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The Culture is dead, long live the Culture!”…

When I was quite young, and I heard for the first time the cry of “The King is dead, long live the King!”… I was confused … how can the king live long if he is already dead?…But of course, well … you know the logic of that old saying with out me saying it.

And just as the new King replaced that deceased King, so too must we replace the old dead Australian culture with a new one … just as a language will absorb sounds and words from another tongue and “convert” them into common words of the dominant language, so too must we allow our culture to do the same..to innovate..to change.

It is why the English language has become so flexible and widely spoken … this absorption and adoption cannot and should not be stopped..just as the death and birth of cultures ought not be stalled … to do so can see a language die … as Ancient Greek has died and so to has Latin as a spoken language. In truth, those ancient languages never were the true language of the people..most speaking a mixture of Mediterranean/Middle-Eastern/Asiatic dialects … the pure, grammatical Greek and Latin was restricted to the elite ruling classes and academics.

Nevertheless the Greek nation with all that it had possessed – with its nationality, its language, its art–belonged to the past.It was only in a comparatively narrow circle not of men of culture–for such, strictly speaking, no longer existed – but of men of erudition that the Greek literature was still cherished even when dead; that the rich inheritance which it had left was inventoried with melancholy pleasure or arid refinement of research; and that, possibly, the living sense of sympathy or the dead erudition was elevated into a semblance of productiveness. (Mommsen; The History of Rome).

The tragedy of any society is for it to lock itself into a stagnant situation of cultural growth. This happens with the creation of an “industry” around a favoured era of the nation’s history … a false reality, a twisted jingoism is created with a romantic view of what existed and of what happened in that epoch. We saw this with the Menzies era after the second world war, when conservative governments went all out promoting the “Anzac Spirit”, with special day celebrations and marches … Returned service people leagues and institutions holding a falsely elevated and powerful social position in the community and even their heads of office like Bruce Ruxton drawing up political policy for the government … When all the time the last of the old culture of the “Bronzed Anzac” had died on the brutal battlefields or prisoner of war camps in Burma, Thailand or Singapore. There is no illusion any more of the stolid, manly returned soldier … All were wounded, all were hurt … just that everything was done to hide away from the public eyes those whose wounds were so obvious or whose pain was most visible.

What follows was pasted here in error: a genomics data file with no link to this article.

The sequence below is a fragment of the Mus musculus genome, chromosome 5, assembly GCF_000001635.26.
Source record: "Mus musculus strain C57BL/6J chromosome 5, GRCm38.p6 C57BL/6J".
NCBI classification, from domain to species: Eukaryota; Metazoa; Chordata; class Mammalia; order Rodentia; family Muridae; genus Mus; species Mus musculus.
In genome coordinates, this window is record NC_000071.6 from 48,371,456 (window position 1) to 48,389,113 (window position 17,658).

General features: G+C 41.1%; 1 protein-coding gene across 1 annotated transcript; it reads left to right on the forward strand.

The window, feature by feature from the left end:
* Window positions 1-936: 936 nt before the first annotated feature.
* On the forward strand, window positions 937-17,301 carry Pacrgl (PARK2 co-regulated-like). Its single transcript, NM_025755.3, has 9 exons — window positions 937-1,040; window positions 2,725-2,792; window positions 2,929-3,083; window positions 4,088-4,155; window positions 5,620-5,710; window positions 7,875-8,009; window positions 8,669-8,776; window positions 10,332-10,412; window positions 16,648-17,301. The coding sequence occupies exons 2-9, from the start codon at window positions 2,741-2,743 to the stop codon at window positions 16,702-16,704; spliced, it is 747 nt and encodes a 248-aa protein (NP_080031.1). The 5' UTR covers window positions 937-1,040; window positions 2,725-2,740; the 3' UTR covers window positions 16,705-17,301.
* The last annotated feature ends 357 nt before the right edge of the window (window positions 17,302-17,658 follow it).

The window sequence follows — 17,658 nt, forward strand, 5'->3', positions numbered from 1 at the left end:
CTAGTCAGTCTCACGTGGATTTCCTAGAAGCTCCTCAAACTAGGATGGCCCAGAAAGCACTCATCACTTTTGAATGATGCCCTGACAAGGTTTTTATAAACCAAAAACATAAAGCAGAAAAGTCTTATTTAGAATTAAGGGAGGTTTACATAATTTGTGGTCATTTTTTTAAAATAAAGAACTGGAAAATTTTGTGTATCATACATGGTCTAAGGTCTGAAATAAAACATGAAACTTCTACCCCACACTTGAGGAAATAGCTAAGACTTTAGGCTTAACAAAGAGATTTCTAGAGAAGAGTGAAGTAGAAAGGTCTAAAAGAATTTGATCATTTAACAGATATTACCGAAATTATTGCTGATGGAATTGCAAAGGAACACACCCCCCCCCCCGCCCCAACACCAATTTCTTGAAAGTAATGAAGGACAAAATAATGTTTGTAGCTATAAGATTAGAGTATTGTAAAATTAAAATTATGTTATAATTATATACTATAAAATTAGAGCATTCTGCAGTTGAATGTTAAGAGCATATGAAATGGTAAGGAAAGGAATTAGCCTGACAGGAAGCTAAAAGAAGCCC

The notion of an Empire “on which the sun will never set” has created a romantic illusion of the Victorian era of English monarchy: A time in reality of brutal management of earlier colonisation. This illusion was formulated and maintained in Australia up to the second world war … by then, following on from the great depression, any illusion of a Greater British Empire could only be maintained with blind faith and a fiercely selective reporting of worshipping propaganda … the beast was already dead, but because of the political need for conservative dominance, a kind of bizarre “dance” was performed around regular appearances of the Royal Family in the colonies and by all those status class-leeches that depended on them … a weird dance of necromancing the ancient rites of aristocracy and class privilege. And along with this black magic of public adoration and worship, there was the Menzies era of metaphorical necrophilia with a lost cultural soul.

The literary tendency of this age was varied and could not be otherwise, for the age itself was divided between the old and the new modes. The same tendencies which came into conflict on the field of politics, the national-Italian tendency of the conservatives, the Helleno-Italian or, if the term be preferred, cosmopolitan tendency of the new monarchy, fought their battles also on the field of literature. The former attached itself to the older Latin literature, which in the theatre, in the school, and in erudite research assumed more and more the character of classical …